The “lost” Highland croft saved in tribute to its past

Downie's Cottage near Tomintoularound 1900. PIC: Contributed.
Downie's Cottage near Tomintoularound 1900. PIC: Contributed.
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A “exceptionally rare” Highland croft that was due to be demolished has been saved and fully restored after relics and memories of those who lived there came to light.

Downie’s Cottage near Braemar was built in the mid 1850s but was last inhabited in 1930 when its last tenant, James Downie, died.

Downie's Cottage today PIC: Contributed.

Downie's Cottage today PIC: Contributed.

It was almost lost from view after becoming surrounded by a ring of trees with new owners, Jackie and Calum Innes, due to demolish the cottage to make way for a new family home on the three-acre site.

READ MORE: The last township to survive the Highland Clearances

But after stepping inside, the significance of the cottage as a monument to a life one lived in the corner of Scotland quickly came to light.

Box beds with straw mattresses were still in place, as was the large ‘hanging lum’ - a chimney flu made of timber that was typical of 19th Century homes in rural Scotland.

The stairs to the loft area which is decorated with pages from old newspapers and magazines. PIC: Daniel Wilcox/contributed.

The stairs to the loft area which is decorated with pages from old newspapers and magazines. PIC: Daniel Wilcox/contributed.

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Personal items were also found, from items of clothing and old boots to boxes of old Christmas cards and little pieces of ribbons stowed away in tins as keepsakes.

Upstairs, pages from old magazines and newspapers lined the walls, probably to protect from draughts but perhaps also to decorate.

A horse-drawn sledge to navigate wintry conditions was also discovered.

The old box bed with straw-filled mattress. PIC: Contributed

The old box bed with straw-filled mattress. PIC: Contributed

In light of the finds, Historic Environment Scotland was contacted and Downie’s Cottage was quickly given Grade A listed status.

The property is now viewed as “building of national importance” and an “exceptionally rare” surviving example of this type of rural building in the north east of Scotland.

The original plan to flatten the cottage was replaced with a vast restoration project which has been guided by HES.

Now complete, Jackie Innes said the restoration project had become a “labour of love” with “blood, sweat and tears” shed in the process.

The sitting room at Downie's Cottage which has been restored under guidance from Historic Environment Scotland. PIC: Contributed.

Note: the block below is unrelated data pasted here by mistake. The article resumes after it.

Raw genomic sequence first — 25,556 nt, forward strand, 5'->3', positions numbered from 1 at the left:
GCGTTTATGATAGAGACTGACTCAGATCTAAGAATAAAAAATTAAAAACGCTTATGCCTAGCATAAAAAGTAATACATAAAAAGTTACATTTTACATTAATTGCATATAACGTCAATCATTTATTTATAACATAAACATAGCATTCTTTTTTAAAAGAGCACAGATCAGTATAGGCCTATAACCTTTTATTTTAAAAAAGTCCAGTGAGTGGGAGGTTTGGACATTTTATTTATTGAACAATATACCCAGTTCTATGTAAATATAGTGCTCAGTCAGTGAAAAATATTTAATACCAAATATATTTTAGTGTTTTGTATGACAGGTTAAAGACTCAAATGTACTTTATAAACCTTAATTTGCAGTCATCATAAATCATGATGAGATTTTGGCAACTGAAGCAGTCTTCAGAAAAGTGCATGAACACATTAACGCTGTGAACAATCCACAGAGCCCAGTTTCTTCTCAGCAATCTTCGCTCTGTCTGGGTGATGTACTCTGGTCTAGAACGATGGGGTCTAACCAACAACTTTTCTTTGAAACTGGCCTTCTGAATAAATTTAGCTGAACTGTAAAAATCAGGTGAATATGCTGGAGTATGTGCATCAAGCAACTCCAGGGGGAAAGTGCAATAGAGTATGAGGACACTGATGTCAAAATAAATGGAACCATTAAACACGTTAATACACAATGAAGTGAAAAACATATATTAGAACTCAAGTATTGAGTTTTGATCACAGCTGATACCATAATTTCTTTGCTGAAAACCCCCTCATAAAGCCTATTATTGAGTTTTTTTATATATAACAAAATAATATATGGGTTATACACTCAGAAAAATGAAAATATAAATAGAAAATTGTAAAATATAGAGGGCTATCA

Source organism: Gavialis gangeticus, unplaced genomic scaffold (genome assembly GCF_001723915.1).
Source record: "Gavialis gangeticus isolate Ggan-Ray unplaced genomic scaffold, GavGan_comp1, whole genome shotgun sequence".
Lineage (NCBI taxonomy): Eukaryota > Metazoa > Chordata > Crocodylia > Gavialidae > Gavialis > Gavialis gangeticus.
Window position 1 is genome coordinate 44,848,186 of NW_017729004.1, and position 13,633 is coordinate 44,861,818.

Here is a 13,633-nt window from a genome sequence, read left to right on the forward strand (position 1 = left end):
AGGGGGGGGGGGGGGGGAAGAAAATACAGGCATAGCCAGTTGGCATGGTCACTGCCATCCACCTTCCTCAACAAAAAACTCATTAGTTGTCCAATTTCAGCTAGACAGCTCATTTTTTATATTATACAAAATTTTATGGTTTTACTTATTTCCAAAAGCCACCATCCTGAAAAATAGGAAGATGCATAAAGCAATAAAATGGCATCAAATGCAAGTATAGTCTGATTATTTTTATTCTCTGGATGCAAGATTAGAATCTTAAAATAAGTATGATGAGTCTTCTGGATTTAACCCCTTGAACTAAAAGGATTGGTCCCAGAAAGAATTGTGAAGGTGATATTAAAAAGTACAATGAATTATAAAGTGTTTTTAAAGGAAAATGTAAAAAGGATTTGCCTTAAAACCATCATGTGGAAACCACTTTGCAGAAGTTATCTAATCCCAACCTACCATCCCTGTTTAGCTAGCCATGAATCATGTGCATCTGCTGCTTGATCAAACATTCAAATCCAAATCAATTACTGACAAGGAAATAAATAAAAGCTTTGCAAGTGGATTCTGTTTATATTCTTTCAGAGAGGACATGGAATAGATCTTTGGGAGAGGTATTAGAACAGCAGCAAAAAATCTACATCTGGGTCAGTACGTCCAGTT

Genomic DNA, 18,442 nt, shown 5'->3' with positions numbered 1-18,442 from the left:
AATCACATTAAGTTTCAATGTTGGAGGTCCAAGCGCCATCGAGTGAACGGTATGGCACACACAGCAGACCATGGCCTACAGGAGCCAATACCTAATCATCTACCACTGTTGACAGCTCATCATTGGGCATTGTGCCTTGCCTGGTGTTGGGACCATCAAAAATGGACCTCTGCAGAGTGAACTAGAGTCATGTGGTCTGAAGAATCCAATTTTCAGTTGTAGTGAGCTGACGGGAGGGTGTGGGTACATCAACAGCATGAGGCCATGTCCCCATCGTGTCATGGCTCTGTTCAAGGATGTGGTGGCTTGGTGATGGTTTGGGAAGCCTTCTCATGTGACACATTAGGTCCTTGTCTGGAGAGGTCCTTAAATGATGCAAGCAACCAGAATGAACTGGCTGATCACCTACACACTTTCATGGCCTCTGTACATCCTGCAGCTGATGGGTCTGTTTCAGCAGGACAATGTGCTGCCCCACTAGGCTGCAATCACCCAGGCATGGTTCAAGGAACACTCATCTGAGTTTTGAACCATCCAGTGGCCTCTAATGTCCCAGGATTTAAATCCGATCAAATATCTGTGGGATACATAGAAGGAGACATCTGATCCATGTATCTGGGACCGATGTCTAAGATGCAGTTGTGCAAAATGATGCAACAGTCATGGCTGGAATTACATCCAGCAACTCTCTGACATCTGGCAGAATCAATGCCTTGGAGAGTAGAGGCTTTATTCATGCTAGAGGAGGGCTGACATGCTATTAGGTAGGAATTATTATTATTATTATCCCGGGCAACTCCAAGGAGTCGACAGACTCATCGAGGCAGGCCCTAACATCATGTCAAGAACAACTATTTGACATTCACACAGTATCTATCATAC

The sitting room at Downie's Cottage which has been restored under guidance from Historic Environment Scotland. PIC: Contributed.

She added: “It hasn’t made any sense in terms of effort or money but we feel that we have done the right thing.”

A turning point in the future of the cottage came when the new owners were contacted by Mrs Catherine MacDougall, an elderly woman in California.

Her father, James McGregor, had continued to farm the land around the cottage following the death of James Downie, his uncle.

Ms MacDougall, who left Scotland following WWII and married an American airman, was able to share a collection of family photographs taken at the cottage, which brought the human history of the property further to life.

Other remarkable records of Downie’s Cottage exist, including a late 19th Century painting by Romantic artist Miles Birket-Foster.

Writer and poet Nan Shepherd also wrote a magazine article about the cottage and McGregor, a well- known figure in the area regarded for his true love of the land, who died in 1960.

A Downie family photo from late 19th Century with James Downie, its last resident, likely to be the man in the middle. PIC: Contributed.

A Downie family photo from late 19th Century with James Downie, its last resident, likely to be the man in the middle. PIC: Contributed.

Following its restoration, Downie’s Cottage - built on what is believed to have been Scotland’s highest piece of farmland - will open up for a new generation as a holiday home.

The hanging lum remains as the centre piece of the cottage and the box beds, instead of holding straw, are now fitted with upholstered mattresses and a scattering of cashmere cushions.

Heating is provided by a ground source pump with the cottage having electricity and plumbing for the first time. A television is hidden away in a cupboard, which retains its original doors, and part of the byre has been converted into a sauna.

An outdoor hot tub, heated by wood fire, adds another modern dimension to the cottage, which sits up a track in Cairngorms National Park.

Historic Environment Scotland has praised the restoration at Downie’s Cottage, which retains its roof of heather thatch and corrugated iron.

In his report on the project, Roger Curtis of HES said; “Woven into this refurbishment has been an

appreciation of the people who lived there and how such links connect us with a way

of life that lies at some distance from our own.”

Mrs MacDougall was never able to return to Downie’s Cottage and sadly died in April. However, it is believed that her family may bring her ashes back to Scotland to be scattered close to her family’s former home.

Just this week, her relatives sent plates that were originally from the cottage back to Scotland to go on display once again.

An open day will be held at Downie’s Cottage on Sunday, September 10.

Old boots and shoes found at Downie's Cottage PIC: Contributed.

Old boots and shoes found at Downie's Cottage PIC: Contributed.